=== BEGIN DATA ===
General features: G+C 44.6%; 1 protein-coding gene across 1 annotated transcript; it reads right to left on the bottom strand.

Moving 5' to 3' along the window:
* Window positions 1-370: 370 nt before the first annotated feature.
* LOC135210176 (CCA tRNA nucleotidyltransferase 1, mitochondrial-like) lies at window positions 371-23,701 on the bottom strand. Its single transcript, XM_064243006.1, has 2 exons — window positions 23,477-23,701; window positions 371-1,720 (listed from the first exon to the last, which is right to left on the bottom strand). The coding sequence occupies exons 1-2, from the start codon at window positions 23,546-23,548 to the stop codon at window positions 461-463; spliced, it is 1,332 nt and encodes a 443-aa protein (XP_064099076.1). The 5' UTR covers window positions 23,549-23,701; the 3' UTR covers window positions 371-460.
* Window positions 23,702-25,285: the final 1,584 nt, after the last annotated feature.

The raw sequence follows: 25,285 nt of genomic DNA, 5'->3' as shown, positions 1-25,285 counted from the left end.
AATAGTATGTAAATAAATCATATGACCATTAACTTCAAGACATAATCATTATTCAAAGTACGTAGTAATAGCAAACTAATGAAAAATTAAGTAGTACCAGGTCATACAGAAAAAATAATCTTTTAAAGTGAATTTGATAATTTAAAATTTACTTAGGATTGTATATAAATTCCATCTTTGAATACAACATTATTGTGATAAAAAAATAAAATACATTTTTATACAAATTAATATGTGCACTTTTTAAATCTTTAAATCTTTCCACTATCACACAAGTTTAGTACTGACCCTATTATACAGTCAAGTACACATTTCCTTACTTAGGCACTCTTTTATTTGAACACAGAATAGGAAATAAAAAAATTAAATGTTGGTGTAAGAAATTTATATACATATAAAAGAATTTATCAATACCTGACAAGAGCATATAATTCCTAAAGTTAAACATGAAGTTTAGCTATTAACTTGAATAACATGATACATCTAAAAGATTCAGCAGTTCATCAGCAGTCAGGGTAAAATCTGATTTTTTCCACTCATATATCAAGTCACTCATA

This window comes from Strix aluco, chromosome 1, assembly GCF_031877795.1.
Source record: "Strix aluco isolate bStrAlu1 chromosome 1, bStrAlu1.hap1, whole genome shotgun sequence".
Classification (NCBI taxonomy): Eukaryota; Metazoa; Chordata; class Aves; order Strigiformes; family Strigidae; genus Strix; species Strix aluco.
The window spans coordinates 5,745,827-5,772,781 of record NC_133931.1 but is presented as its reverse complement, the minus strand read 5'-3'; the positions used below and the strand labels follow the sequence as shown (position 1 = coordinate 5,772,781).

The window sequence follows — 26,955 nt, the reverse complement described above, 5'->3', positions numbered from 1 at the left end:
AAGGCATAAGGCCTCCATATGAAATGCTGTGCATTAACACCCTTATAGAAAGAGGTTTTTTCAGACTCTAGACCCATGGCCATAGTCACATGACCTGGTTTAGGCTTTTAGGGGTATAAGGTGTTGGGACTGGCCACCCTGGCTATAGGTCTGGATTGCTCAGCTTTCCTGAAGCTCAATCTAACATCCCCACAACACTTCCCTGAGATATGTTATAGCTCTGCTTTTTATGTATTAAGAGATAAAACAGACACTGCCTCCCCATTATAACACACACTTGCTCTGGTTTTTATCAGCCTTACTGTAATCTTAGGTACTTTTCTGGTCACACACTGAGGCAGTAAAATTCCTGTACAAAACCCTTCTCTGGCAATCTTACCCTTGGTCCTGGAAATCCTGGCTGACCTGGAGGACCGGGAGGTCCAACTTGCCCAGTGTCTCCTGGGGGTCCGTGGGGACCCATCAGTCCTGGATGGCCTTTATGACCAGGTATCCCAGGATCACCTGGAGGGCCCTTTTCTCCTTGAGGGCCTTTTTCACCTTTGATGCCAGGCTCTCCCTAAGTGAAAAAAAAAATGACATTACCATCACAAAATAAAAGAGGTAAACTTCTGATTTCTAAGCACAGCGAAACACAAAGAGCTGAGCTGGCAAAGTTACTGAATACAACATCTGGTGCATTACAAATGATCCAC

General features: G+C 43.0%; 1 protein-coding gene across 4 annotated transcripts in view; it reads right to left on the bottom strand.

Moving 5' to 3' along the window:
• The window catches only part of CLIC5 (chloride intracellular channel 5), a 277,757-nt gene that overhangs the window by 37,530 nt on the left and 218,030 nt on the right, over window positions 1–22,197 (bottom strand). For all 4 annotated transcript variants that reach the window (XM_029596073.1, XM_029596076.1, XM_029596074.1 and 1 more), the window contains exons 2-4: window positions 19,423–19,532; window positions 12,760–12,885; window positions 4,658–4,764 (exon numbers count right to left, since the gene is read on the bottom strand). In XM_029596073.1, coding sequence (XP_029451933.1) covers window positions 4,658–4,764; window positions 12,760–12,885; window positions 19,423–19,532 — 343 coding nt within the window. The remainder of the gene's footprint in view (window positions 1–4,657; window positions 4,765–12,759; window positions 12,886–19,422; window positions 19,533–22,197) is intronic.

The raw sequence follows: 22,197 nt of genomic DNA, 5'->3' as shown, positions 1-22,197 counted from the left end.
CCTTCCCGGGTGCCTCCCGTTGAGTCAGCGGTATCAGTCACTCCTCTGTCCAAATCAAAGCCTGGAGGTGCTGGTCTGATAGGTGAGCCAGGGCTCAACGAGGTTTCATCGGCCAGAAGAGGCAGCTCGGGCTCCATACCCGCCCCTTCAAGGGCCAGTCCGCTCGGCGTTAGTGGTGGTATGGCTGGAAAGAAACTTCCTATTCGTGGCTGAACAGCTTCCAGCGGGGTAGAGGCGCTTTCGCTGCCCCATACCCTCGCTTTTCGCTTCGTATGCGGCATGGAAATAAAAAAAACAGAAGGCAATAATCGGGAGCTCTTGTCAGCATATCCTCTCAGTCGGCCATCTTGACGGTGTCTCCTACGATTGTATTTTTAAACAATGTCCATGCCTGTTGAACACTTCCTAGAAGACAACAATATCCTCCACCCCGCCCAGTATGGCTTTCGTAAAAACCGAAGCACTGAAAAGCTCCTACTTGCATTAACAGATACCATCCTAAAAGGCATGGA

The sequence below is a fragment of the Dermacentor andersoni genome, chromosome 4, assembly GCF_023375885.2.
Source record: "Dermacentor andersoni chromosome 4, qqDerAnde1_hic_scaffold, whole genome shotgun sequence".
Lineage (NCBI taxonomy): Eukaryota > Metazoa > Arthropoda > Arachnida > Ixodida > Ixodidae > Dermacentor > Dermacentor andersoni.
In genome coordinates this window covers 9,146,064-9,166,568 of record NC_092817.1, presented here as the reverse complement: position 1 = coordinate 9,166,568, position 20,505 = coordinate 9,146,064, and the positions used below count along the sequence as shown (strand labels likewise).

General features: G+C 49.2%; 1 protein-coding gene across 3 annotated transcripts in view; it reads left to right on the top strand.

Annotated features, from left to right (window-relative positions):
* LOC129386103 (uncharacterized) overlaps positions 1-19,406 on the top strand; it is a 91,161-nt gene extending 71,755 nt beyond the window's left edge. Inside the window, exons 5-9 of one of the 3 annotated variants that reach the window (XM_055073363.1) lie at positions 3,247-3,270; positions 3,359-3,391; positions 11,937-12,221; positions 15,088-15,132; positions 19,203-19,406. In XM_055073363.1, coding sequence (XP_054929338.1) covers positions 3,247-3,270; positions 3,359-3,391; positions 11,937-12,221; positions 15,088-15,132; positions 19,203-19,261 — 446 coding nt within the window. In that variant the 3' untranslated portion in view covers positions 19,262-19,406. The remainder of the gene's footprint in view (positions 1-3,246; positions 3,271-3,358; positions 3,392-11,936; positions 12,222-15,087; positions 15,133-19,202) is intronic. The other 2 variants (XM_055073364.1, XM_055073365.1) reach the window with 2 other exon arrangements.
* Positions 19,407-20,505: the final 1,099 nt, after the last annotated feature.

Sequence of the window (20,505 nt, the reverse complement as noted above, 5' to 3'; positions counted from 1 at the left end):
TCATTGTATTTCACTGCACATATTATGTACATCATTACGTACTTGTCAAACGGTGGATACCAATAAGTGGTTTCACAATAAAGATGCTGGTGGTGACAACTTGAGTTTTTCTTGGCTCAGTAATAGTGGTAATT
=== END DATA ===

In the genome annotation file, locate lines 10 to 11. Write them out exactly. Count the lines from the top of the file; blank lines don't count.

Classification (NCBI taxonomy): Eukaryota; Metazoa; Chordata; class Aves; order Strigiformes; family Strigidae; genus Strix; species Strix aluco.
The window spans coordinates 5,745,827-5,772,781 of record NC_133931.1 but is presented as its reverse complement, the minus strand read 5'-3'; the positions used below and the strand labels follow the sequence as shown (position 1 = coordinate 5,772,781).